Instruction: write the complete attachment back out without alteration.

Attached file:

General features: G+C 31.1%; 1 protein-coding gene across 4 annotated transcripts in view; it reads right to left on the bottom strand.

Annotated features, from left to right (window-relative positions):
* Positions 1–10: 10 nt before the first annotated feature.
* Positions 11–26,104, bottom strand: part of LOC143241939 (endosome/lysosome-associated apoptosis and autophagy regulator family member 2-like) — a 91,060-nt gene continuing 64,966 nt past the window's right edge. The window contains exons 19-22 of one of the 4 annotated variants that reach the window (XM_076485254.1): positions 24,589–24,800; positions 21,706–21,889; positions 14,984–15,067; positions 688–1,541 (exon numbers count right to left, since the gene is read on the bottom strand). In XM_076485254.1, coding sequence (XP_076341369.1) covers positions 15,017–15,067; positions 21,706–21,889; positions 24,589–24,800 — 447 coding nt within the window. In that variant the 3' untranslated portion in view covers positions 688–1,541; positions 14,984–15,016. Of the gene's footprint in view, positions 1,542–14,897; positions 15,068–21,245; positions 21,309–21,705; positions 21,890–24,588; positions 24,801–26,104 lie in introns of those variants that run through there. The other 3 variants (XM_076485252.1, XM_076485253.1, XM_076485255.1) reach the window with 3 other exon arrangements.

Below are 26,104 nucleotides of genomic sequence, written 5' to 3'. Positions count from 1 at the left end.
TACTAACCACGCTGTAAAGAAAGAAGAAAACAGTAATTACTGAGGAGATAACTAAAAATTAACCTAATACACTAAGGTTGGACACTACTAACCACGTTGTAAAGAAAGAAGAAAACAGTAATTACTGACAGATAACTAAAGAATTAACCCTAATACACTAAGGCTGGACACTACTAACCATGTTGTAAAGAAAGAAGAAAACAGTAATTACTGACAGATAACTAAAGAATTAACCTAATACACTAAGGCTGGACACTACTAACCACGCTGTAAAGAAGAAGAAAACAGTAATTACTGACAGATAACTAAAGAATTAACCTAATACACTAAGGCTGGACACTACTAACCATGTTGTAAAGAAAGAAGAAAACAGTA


General features: G+C 31.1%; 1 protein-coding gene across 4 annotated transcripts in view; it reads right to left on the bottom strand.

Annotated features, from left to right (window-relative positions):
* Positions 1–10: 10 nt before the first annotated feature.
* Positions 11–26,104, bottom strand: part of LOC143241939 (endosome/lysosome-associated apoptosis and autophagy regulator family member 2-like) — a 91,060-nt gene continuing 64,966 nt past the window's right edge. The window contains exons 19-22 of one of the 4 annotated variants that reach the window (XM_076485254.1): positions 24,589–24,800; positions 21,706–21,889; positions 14,984–15,067; positions 688–1,541 (exon numbers count right to left, since the gene is read on the bottom strand). In XM_076485254.1, coding sequence (XP_076341369.1) covers positions 15,017–15,067; positions 21,706–21,889; positions 24,589–24,800 — 447 coding nt within the window. In that variant the 3' untranslated portion in view covers positions 688–1,541; positions 14,984–15,016. Of the gene's footprint in view, positions 1,542–14,897; positions 15,068–21,245; positions 21,309–21,705; positions 21,890–24,588; positions 24,801–26,104 lie in introns of those variants that run through there. The other 3 variants (XM_076485252.1, XM_076485253.1, XM_076485255.1) reach the window with 3 other exon arrangements.

Below are 26,104 nucleotides of genomic sequence, written 5' to 3'. Positions count from 1 at the left end.
TACTAACCACGCTGTAAAGAAAGAAGAAAACAGTAATTACTGAGGAGATAACTAAAAATTAACCTAATACACTAAGGTTGGACACTACTAACCACGTTGTAAAGAAAGAAGAAAACAGTAATTACTGACAGATAACTAAAGAATTAACCCTAATACACTAAGGCTGGACACTACTAACCATGTTGTAAAGAAAGAAGAAAACAGTAATTACTGACAGATAACTAAAGAATTAACCTAATACACTAAGGCTGGACACTACTAACCACGCTGTAAAGAAGAAGAAAACAGTAATTACTGACAGATAACTAAAGAATTAACCTAATACACTAAGGCTGGACACTACTAACCATGTTGTAAAGAAAGAAGAAAACAGTA